• Use social media channels to connect with decision-makers: A harassed business account may face escalating negative reviews and comments and the risk of account removal. Your reputation, sales volume and livelihood are at risk. For this reason, it’s crucial to combat the harassment with a social media content strategy that resonates with the people most likely to buy your products or services. Ask yourself: What messaging can you share to showcase your prowess, knowledge and strengths when harassment threatens your reputation?

Consider hiring an online reputation management service to keep your business well-regarded in the eyes of consumers amid social media harassment.

Additional tips on dealing with social media harassment

Managing online harassment is challenging because you’re not dealing with the perpetrator directly. Therefore, handling social media harassment must be more nuanced than managing in-person confrontations.

Here are a few tips for businesses forced to handle social media harassment.

1. Don’t engage with social media harassment perpetrators.

It’s a natural human instinct to defend yourself when being attacked. But in the realm of the internet, firing back at an abuser is like adding oxygen to a wildfire. By engaging with their insults or threats, you are giving them what they want. Therefore, whenever possible, it’s best to stay silent and not risk escalating a situation.

2. Neutralize the situation with positivity.

If you’re being harassed to the point where silence is not an option, try engaging with the aggressor positively. For example, instead of getting defensive, offer something constructive. There are smart ways to respond to online reviews, even negative ones.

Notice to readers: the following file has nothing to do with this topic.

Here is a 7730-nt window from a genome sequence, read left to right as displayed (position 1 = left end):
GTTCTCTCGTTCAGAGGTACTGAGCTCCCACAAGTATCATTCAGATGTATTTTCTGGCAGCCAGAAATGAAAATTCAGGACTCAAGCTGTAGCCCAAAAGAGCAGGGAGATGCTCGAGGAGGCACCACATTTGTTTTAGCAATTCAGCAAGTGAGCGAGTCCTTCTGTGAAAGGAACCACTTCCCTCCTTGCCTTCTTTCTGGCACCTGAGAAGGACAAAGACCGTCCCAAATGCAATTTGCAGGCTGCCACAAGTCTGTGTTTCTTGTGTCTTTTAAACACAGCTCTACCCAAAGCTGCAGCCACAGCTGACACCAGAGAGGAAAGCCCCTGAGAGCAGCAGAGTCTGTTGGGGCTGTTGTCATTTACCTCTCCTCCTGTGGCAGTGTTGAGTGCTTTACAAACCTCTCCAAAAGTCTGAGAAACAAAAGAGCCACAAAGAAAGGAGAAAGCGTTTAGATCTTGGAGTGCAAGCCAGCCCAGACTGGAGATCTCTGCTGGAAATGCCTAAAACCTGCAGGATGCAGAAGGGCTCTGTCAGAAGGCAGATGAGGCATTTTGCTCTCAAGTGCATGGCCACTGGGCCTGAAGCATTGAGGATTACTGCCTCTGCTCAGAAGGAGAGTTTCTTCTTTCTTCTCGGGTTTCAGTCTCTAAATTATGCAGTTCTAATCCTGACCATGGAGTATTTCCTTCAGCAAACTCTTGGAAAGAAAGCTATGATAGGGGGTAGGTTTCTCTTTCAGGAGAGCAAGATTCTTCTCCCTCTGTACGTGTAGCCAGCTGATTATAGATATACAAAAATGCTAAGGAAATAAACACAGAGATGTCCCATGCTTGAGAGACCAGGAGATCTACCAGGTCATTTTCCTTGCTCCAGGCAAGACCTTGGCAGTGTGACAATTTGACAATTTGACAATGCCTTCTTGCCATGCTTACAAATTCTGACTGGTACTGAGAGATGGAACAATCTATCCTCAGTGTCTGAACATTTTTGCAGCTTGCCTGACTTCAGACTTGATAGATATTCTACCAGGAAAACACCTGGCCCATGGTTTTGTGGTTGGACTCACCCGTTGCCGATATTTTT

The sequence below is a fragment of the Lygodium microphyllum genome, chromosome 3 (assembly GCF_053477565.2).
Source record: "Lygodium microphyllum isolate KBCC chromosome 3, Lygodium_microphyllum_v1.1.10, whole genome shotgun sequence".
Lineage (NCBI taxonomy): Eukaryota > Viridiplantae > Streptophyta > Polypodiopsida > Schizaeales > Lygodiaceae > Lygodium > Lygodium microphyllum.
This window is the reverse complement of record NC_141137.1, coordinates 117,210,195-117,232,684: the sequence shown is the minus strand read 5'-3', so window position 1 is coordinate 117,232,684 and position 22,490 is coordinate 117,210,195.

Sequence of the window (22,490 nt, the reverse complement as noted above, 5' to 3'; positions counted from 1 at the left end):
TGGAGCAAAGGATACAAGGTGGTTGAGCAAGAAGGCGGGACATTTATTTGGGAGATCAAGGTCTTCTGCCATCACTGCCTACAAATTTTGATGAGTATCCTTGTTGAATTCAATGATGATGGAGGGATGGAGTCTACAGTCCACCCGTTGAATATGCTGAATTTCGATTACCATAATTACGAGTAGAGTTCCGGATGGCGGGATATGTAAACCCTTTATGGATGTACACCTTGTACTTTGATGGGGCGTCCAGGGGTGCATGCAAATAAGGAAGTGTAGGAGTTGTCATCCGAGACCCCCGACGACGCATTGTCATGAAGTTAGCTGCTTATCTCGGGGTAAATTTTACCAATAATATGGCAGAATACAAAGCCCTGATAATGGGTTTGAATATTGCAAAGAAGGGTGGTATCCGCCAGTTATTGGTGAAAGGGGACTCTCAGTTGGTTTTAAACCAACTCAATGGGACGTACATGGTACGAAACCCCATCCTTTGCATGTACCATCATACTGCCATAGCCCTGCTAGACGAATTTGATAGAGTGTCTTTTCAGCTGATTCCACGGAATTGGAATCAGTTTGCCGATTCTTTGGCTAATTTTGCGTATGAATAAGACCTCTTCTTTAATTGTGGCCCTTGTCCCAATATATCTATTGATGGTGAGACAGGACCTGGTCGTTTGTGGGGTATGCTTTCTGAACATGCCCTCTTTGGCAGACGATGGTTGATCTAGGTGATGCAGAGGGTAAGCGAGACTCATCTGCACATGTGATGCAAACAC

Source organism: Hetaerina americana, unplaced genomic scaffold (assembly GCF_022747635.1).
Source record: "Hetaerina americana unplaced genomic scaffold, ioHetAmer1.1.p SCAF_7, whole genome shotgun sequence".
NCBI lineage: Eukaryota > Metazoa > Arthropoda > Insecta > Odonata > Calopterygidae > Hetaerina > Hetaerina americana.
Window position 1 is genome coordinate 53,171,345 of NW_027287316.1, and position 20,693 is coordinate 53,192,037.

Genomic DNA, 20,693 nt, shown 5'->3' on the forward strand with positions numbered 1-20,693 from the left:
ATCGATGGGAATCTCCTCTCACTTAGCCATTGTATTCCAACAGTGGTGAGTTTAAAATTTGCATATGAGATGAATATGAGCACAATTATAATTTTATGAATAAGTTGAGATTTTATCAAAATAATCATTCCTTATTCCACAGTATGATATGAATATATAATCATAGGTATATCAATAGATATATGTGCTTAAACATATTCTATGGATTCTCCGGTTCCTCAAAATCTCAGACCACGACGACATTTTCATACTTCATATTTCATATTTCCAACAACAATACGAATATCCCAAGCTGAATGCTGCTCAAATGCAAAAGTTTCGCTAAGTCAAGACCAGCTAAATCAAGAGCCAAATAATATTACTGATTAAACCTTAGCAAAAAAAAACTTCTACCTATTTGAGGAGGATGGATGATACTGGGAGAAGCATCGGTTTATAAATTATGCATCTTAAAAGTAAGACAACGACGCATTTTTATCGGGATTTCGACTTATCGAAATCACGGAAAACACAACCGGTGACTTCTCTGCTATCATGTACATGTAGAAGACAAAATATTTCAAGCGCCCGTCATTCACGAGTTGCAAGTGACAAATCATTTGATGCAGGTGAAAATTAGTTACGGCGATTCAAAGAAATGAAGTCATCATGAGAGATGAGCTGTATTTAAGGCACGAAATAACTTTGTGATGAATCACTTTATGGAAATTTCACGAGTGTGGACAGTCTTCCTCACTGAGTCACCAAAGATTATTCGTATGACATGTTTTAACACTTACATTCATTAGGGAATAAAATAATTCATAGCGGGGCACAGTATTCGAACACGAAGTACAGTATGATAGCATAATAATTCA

For example, if the harasser says something like, “Your brand is awful,” reply with, ‘I’m sorry you had a negative experience. Let us know how we can improve in the future.'” 

Expressing empathy may defuse the situation because it’s harder to attack someone trying to put their best foot forward.

3. Share how you feel about the social media harassment.

It may be easy to say that it’s “just Facebook” or “it’s only a troll,” but that doesn’t negate the emotional impact of social media harassment. Know that it’s perfectly OK to feel frustrated, isolated or anxious about the harassment you’re facing. Online life is very much real life as well. So, if you’re feeling stressed, talk to a friend or a professional to help work through your feelings.

4. Shore up your passwords and cybersecurity measures. 

Your private information may be published online if you’re being harassed on social media. This can include information like the passwords to your social media accounts and your home address. You can take several steps to combat this issue. 

First, check the health of your online accounts: If you haven’t changed your password in a long time or have very easy-to-guess credentials, now is the time to create a strong password ― one that’s impossible to guess. Additionally, consider turning on two-factor authentication, which requires you to verify your identity via a texted code or authenticator application before gaining access to your account. 

Did You Know?Did you know

It’s also helpful to take other steps to secure your devices, such as implementing security apps and virtualization.

5. Report the social media harassment situation.

If all else fails and the harassment gets to be too much, don’t hesitate to block the account and file a report through the proper channels. Every social media platform has a procedure for reporting users who violate the company’s code of conduct.

The company may take a few days to do its due diligence. However, if the situation is quickly escalating, contact support ― they may offer a helpful solution in many cases.